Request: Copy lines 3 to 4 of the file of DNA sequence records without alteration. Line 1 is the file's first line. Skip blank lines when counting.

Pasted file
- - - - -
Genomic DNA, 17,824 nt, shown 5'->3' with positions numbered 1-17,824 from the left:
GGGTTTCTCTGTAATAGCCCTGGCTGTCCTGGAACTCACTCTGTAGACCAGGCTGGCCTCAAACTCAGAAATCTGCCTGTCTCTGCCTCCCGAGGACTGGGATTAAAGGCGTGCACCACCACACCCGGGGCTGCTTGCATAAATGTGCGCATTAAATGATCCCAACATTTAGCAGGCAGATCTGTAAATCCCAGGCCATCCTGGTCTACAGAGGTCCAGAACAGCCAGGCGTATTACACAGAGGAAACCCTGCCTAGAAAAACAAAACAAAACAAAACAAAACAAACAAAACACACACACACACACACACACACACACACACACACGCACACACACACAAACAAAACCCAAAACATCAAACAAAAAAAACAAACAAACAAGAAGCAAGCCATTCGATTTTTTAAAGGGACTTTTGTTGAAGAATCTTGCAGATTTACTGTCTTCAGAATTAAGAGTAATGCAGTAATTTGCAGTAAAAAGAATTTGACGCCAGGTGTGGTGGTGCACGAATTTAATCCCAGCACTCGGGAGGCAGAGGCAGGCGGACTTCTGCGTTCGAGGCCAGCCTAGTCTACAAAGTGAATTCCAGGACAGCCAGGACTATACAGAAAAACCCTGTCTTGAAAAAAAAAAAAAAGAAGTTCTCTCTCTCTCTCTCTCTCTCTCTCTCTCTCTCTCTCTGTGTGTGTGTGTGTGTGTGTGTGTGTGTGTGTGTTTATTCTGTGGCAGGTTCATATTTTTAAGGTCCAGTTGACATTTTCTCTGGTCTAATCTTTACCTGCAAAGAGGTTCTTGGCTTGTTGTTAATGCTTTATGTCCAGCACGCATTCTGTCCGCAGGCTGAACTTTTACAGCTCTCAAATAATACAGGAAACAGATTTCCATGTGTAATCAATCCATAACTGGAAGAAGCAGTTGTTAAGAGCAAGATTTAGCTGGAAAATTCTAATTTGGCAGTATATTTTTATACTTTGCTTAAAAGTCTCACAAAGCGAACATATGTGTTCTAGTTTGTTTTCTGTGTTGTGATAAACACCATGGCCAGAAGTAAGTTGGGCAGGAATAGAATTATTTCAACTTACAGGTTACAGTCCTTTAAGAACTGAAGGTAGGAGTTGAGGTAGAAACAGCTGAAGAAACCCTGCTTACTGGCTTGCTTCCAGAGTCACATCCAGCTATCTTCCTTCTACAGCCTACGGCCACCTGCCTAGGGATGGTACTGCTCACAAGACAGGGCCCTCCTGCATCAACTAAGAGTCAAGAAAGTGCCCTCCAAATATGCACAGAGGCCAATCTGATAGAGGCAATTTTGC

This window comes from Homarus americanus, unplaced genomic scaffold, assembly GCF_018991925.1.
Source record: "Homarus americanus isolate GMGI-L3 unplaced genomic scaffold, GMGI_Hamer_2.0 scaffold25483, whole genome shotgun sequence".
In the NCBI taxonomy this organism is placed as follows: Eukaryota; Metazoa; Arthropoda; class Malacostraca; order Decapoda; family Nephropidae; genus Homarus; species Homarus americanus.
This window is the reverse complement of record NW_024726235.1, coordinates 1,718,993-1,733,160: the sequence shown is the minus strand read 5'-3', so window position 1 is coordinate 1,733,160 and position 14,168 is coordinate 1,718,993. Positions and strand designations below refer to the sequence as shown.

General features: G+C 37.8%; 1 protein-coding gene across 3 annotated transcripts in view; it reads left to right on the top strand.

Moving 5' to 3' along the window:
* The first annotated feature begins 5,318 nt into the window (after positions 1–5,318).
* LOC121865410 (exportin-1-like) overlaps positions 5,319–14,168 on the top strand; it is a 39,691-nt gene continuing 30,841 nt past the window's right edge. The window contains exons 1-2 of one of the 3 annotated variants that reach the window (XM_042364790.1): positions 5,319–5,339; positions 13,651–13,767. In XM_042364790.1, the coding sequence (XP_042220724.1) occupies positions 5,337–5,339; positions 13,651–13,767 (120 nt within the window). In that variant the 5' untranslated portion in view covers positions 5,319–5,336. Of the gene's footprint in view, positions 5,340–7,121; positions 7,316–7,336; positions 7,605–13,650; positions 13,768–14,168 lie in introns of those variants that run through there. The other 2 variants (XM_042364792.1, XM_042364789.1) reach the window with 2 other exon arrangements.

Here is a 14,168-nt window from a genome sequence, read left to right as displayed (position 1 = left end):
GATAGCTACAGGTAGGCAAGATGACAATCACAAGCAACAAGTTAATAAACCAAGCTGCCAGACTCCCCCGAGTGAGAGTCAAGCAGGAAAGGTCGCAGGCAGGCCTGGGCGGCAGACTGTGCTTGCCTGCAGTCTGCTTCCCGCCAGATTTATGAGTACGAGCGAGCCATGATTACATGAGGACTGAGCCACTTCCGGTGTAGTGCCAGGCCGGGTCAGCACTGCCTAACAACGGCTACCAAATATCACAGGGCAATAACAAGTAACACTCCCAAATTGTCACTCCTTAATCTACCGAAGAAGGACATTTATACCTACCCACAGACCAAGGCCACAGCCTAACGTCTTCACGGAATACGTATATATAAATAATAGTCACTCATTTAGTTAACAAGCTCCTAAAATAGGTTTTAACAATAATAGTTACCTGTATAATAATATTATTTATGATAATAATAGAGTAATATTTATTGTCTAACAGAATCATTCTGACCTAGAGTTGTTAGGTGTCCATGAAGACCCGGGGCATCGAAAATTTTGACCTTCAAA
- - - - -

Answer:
This window comes from Homarus americanus, unplaced genomic scaffold, assembly GCF_018991925.1.
Source record: "Homarus americanus isolate GMGI-L3 unplaced genomic scaffold, GMGI_Hamer_2.0 scaffold25483, whole genome shotgun sequence".